Friday, October 29, 2010
By Paul Martin

Dr. Eugene Narrett, Ph.D
October 29, 2010

“Modern intellectuals have preached that the State should be strong… and give this assertion the characteristic of preaching, of a moral teaching.”[1]

The salience of the lines above is increased when one notes that by “intellectuals” Benda meant those groups today considered (rather arrogantly) ‘thought-leaders’: academics, journalists, artists and literary bureaucrats. The dominant tendency of modern times is marked by these groups preaching “the cult of the powerful State”[2] that will heal all the problems of individuals by ministering, as a new priesthood, to “society.” This is all done in the name of “democracy,” even critics use the term uncritically in attempting to remain in the ‘mainstream’ of ‘discourse.’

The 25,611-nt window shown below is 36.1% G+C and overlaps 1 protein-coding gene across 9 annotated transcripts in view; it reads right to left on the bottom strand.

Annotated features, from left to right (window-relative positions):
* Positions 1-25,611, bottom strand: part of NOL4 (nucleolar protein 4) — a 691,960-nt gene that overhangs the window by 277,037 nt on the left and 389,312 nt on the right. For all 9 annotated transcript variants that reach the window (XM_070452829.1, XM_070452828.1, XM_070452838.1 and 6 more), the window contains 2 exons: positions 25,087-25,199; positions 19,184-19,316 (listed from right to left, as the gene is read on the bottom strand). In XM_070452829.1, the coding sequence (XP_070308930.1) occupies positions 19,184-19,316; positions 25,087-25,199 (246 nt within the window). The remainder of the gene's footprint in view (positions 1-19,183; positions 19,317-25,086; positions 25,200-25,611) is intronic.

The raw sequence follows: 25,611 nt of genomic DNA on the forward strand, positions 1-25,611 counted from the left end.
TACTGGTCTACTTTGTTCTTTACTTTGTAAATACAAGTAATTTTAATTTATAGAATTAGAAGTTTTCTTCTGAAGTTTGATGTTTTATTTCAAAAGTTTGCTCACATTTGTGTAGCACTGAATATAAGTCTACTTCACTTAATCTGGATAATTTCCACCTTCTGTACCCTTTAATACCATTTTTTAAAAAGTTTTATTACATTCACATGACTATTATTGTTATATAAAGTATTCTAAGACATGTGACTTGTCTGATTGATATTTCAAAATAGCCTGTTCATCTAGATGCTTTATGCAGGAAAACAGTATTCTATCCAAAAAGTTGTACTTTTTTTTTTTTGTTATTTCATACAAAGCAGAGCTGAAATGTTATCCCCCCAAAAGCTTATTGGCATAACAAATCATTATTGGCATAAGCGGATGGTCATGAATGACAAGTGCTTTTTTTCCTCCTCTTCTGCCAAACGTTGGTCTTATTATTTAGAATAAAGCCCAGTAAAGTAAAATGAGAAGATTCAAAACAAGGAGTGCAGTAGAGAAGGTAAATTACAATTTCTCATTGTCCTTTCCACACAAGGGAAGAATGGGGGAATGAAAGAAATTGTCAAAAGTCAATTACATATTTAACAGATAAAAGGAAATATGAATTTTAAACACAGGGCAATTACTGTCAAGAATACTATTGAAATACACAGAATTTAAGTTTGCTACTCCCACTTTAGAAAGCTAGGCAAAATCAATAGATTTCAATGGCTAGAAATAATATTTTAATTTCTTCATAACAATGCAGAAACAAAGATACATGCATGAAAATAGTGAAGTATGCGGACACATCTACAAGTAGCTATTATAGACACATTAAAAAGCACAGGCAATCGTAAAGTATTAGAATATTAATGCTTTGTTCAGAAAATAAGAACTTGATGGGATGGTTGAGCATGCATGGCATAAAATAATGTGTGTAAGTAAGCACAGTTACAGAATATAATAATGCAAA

The public vocabulary is so filled with lies, clichés and slogans that the need for accidental quote marks is almost constant. In the era teaching “that all arguments are equally defensible,” that there is no truth, only opinions, — except for the opinions of the dominant tendency which are beyond truths, which are dogmas – the reduction of language and thought, broadcast by the harlots of the elites through the distraction machine of disinformation disarms resistance to the mystique of the State before it can be conceptualized or articulated.

But this process has been pushed too far for American stomachs and habits of work, mores and expectation. The basic, simple principles focused by the tea parties (which had their original home in Boston, hard as it may be to believe today) combined with the arrogance of power in its ugliness when exposed fully may hinder the march toward a future of global fascism when “discipline” takes on “a religious function.”[3]

The Rest…HERE

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